Caterpillar study shows order in the complexity of tropical biodiversity
One of the worlds largest and highest-quality set of observations on live tropical insects and their host plants has led researchers to reinterpret the structure of tropical insect communities. The team of scientists who collaborated on this analysis includes Scott Miller of the Smithsonians National Museum of Natural History, Yves Basset of the Smithsonian Tropical Research Institute, Vojtech Novotny of the Czech Academy of Sciences and George Weiblen of the University of Minnesota. The findings from research in Papua New Guinea will be in the Nov. 22 edition of the Proceedings of the Royal Society of London. The research paper is available on the Web at www.pubs.royalsoc.ac.uk
Due to the present high interest in tropical biodiversity, there have been numerous studies on the subject in the last 20 years. These studies reported little predictability in the structure and composition of tropical insect communities, and they were based on techniques that sample dead insects with little data on their biology. "Predictably Simple: Assemblages of Caterpillars (Lepidoptera) Feeding On Rainforest Trees in Papua New Guinea" is a study that shows a different approach. The study was conducted using 35,942 live caterpillars, each carefully handpicked from the foliage in a lowland rainforest in Papua New Guinea. These caterpillars were then reared to adults, which allowed solid identification of species.
Cells migrate collectively by intermittent bursts of activity
30.09.2016 | Aalto University
The structure of the BinAB toxin revealed: one small step for Man, a major problem for mosquitoes!
30.09.2016 | CNRS (Délégation Paris Michel-Ange)
Heavy construction machinery is the focus of Oak Ridge National Laboratory’s latest advance in additive manufacturing research. With industry partners and university students, ORNL researchers are designing and producing the world’s first 3D printed excavator, a prototype that will leverage large-scale AM technologies and explore the feasibility of printing with metal alloys.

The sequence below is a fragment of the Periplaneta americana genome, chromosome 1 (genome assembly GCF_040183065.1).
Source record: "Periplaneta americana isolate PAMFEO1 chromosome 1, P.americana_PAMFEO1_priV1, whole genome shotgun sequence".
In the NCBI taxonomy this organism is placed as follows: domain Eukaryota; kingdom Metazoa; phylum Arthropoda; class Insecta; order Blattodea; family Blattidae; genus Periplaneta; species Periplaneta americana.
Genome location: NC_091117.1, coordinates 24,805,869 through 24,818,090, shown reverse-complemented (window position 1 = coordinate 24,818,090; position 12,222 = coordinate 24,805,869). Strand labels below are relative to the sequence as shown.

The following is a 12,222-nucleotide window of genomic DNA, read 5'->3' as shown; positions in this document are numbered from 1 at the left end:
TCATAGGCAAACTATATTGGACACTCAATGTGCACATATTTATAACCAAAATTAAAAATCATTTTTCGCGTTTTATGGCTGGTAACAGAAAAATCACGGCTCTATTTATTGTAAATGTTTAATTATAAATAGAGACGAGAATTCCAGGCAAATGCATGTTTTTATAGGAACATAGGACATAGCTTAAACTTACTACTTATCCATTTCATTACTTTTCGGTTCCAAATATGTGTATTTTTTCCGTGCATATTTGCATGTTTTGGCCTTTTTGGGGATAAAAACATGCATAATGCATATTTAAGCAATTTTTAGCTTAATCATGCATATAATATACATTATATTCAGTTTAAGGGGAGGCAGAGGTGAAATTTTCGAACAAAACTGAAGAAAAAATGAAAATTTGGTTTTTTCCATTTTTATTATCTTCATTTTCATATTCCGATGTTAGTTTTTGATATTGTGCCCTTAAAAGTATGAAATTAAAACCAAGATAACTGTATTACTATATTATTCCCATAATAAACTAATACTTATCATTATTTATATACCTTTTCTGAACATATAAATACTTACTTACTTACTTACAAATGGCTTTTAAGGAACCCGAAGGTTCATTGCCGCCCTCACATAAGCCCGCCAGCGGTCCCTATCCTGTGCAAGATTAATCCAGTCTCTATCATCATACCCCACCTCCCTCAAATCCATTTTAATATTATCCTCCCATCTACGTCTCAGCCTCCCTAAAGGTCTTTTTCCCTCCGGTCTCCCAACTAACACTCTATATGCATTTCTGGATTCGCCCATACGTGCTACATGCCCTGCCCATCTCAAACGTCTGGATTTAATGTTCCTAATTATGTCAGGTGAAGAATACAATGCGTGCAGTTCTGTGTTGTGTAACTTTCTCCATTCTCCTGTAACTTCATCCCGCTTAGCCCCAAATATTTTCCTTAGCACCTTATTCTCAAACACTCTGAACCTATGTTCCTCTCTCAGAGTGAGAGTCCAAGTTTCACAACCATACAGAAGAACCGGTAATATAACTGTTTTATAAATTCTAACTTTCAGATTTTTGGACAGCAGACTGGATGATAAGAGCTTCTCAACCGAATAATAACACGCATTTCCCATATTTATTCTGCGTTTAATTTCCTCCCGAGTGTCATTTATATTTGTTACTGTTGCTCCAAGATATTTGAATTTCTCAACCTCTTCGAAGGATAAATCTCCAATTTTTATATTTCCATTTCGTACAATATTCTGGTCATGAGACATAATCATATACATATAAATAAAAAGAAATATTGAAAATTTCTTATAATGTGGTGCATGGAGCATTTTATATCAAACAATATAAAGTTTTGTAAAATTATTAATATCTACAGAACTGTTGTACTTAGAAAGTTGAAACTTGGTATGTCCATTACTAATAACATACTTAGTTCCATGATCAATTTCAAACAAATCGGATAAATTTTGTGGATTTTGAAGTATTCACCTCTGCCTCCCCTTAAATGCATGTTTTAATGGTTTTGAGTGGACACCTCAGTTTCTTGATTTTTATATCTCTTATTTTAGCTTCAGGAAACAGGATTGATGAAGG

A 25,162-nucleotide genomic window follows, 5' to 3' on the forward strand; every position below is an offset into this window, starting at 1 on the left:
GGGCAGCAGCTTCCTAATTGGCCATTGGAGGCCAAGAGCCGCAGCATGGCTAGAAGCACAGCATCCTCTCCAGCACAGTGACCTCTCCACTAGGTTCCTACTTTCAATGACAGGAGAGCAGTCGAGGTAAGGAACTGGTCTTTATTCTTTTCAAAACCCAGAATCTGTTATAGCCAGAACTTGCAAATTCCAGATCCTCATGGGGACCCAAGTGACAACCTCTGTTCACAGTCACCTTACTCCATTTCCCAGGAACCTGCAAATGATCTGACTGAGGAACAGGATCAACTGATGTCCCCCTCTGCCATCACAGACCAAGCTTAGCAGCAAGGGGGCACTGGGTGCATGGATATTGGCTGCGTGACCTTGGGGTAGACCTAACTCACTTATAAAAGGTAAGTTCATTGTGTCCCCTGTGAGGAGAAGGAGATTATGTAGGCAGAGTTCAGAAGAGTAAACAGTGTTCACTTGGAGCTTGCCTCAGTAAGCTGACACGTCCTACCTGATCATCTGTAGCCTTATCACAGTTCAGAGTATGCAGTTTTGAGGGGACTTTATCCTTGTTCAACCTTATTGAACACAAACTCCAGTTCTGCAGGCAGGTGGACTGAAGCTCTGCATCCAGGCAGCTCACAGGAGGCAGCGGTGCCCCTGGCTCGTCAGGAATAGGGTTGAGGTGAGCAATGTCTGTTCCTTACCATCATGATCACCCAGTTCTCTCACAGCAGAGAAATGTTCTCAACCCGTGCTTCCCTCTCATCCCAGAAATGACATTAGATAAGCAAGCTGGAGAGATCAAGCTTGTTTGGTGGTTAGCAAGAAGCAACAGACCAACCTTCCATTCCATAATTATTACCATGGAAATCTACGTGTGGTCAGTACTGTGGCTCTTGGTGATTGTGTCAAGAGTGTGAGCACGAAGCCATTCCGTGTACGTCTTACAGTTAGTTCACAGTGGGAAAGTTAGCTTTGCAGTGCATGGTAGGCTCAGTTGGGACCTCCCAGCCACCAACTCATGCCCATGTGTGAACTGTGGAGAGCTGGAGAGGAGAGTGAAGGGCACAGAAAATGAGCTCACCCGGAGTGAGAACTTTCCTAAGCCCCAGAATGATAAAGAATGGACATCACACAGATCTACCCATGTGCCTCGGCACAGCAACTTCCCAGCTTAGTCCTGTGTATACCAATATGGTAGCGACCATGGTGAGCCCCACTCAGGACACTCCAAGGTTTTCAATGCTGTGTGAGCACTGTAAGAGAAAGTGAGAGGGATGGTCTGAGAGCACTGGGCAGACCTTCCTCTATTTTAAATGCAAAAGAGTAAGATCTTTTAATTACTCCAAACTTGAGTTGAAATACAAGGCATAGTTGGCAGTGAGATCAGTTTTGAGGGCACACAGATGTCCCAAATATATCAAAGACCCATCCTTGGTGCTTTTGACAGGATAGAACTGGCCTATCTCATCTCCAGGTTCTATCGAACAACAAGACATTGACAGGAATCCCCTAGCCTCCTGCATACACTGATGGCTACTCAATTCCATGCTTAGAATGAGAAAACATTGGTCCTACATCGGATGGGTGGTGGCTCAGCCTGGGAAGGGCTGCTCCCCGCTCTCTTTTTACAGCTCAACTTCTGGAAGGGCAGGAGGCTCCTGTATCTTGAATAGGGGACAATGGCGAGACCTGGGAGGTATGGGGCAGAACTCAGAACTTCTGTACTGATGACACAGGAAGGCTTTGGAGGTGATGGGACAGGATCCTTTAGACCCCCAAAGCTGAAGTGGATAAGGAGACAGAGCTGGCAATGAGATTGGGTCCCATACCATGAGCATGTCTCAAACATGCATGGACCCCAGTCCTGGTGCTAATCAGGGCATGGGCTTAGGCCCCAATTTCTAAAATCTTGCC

Increasing the size and speed of metal-based 3D printing techniques, using low-cost alloys like steel and aluminum, could create new industrial applications...
Friction stir welding is a still-young and thus often unfamiliar pressure welding process for joining flat components and semi-finished components made of light metals.
Scientists at the University of Stuttgart have now developed two new process variants that will considerably expand the areas of application for friction stir welding.
Technologie-Lizenz-Büro (TLB) GmbH supports the University of Stuttgart in patenting and marketing its innovations.
Friction stir welding is a still-young and thus often unfamiliar pressure welding process for joining flat components and semi-finished components made of...
Optical quantum computers can revolutionize computer technology. A team of researchers led by scientists from Münster University and KIT now succeeded in putting a quantum optical experimental set-up onto a chip. In doing so, they have met one of the requirements for making it possible to use photonic circuits for optical quantum computers.
Optical quantum computers are what people are pinning their hopes on for tomorrow’s computer technology – whether for tap-proof data encryption, ultrafast...
The Fraunhofer Institute for Organic Electronics, Electron Beam and Plasma Technology FEP has been developing various applications for OLED microdisplays based on organic semiconductors. By integrating the capabilities of an image sensor directly into the microdisplay, eye movements can be recorded by the smart glasses and utilized for guidance and control functions, as one example. The new design will be debuted at Augmented World Expo Europe (AWE) in Berlin at Booth B25, October 18th – 19th.
“Augmented-reality” and “wearables” have become terms we encounter almost daily. Both can make daily life a little simpler and provide valuable assistance for...
With the help of artificial intelligence, chemists from the University of Basel in Switzerland have computed the characteristics of about two million crystals made up of four chemical elements. The researchers were able to identify 90 previously unknown thermodynamically stable crystals that can be regarded as new materials. They report on their findings in the scientific journal Physical Review Letters.
Elpasolite is a glassy, transparent, shiny and soft mineral with a cubic crystal structure. First discovered in El Paso County (Colorado, USA), it can also be...
30.09.2016 | Event News
29.09.2016 | Event News
28.09.2016 | Event News
30.09.2016 | Materials Sciences
30.09.2016 | Earth Sciences
30.09.2016 | Life Sciences